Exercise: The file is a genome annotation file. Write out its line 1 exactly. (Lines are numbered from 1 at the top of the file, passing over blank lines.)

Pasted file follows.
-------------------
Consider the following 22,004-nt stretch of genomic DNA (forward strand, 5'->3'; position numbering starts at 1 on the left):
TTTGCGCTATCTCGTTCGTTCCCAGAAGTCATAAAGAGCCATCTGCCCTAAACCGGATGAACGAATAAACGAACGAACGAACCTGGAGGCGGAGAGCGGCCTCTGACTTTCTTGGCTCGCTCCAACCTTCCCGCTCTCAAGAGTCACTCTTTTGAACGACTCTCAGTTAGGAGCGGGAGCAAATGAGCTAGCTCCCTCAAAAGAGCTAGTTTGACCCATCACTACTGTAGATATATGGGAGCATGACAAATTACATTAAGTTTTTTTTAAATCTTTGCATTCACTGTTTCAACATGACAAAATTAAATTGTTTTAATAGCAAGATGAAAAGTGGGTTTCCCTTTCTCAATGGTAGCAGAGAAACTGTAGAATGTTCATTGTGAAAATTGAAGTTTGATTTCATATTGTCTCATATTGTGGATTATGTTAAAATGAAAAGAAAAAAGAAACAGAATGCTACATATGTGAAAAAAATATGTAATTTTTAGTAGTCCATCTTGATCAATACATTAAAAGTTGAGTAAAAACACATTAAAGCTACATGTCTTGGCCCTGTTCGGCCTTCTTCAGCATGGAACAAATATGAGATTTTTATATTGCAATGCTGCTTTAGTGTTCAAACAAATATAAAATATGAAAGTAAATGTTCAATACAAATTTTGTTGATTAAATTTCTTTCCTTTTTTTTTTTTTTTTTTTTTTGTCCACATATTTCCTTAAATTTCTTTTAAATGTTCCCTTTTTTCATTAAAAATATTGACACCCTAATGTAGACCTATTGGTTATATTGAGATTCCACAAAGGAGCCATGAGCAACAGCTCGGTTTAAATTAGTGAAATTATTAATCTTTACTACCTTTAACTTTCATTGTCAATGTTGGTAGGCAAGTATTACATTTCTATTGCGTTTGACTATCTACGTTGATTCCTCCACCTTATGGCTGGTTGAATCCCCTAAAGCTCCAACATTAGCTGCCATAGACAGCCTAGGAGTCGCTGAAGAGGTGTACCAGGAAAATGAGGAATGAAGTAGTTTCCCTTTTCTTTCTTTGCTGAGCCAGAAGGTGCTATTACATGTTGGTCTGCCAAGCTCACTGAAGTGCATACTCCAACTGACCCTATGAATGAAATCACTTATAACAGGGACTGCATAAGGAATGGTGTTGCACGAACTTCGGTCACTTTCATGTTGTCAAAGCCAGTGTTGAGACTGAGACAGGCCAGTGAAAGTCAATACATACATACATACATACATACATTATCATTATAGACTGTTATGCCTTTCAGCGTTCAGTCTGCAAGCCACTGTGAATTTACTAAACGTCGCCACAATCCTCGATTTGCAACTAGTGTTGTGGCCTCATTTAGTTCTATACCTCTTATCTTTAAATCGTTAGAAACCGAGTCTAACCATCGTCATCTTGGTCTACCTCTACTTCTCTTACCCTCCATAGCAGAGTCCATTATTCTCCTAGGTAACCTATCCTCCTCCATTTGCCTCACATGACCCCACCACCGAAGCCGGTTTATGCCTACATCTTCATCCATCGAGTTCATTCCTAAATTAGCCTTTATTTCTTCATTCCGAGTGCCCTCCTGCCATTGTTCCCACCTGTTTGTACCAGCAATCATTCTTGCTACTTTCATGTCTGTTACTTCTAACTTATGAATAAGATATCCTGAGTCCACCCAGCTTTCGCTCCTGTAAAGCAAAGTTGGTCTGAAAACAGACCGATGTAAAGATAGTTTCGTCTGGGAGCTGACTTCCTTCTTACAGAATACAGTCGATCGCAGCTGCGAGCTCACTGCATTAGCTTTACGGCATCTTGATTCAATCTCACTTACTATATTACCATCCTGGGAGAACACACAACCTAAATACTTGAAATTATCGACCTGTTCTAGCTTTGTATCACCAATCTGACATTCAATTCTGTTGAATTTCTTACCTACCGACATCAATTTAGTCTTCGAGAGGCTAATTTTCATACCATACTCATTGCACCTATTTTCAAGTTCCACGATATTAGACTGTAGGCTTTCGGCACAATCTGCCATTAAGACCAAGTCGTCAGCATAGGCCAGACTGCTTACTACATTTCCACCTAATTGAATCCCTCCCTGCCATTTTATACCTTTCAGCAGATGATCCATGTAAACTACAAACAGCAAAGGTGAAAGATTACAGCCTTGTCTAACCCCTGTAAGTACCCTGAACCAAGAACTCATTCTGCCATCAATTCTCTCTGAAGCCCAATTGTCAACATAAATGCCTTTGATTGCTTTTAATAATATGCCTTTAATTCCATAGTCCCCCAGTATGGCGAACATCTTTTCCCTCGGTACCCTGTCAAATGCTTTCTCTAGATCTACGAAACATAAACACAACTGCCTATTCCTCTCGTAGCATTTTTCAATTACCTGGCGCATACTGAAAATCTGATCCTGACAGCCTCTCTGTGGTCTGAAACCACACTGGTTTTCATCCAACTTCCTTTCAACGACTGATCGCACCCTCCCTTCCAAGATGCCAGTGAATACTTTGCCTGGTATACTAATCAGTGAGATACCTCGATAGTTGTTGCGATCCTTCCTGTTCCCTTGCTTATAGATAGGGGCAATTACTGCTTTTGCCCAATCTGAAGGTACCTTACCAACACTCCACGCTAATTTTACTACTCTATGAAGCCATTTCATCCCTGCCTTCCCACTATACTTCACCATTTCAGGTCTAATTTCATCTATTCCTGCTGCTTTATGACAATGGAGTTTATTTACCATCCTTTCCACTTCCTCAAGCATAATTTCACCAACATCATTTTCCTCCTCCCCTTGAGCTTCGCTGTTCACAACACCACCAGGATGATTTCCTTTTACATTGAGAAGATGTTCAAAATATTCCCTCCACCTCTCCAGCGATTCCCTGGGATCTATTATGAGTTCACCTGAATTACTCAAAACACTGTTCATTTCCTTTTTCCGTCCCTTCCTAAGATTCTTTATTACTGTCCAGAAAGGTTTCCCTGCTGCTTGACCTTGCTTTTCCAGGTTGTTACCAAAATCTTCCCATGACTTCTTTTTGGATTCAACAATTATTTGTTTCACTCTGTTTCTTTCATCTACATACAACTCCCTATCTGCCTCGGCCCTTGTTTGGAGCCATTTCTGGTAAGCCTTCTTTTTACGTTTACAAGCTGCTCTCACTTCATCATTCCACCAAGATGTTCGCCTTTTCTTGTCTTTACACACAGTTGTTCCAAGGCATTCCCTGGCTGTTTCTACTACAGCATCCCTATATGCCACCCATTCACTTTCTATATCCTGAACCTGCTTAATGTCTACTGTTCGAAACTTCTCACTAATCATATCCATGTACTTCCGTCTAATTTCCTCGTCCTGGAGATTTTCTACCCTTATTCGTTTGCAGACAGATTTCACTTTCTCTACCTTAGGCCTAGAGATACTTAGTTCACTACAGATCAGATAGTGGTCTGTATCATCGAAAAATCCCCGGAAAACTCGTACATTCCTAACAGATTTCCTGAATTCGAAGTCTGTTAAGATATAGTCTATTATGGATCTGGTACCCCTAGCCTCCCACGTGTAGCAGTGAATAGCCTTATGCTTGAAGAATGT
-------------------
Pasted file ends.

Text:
Consider the following 22,004-nt stretch of genomic DNA (forward strand, 5'->3'; position numbering starts at 1 on the left):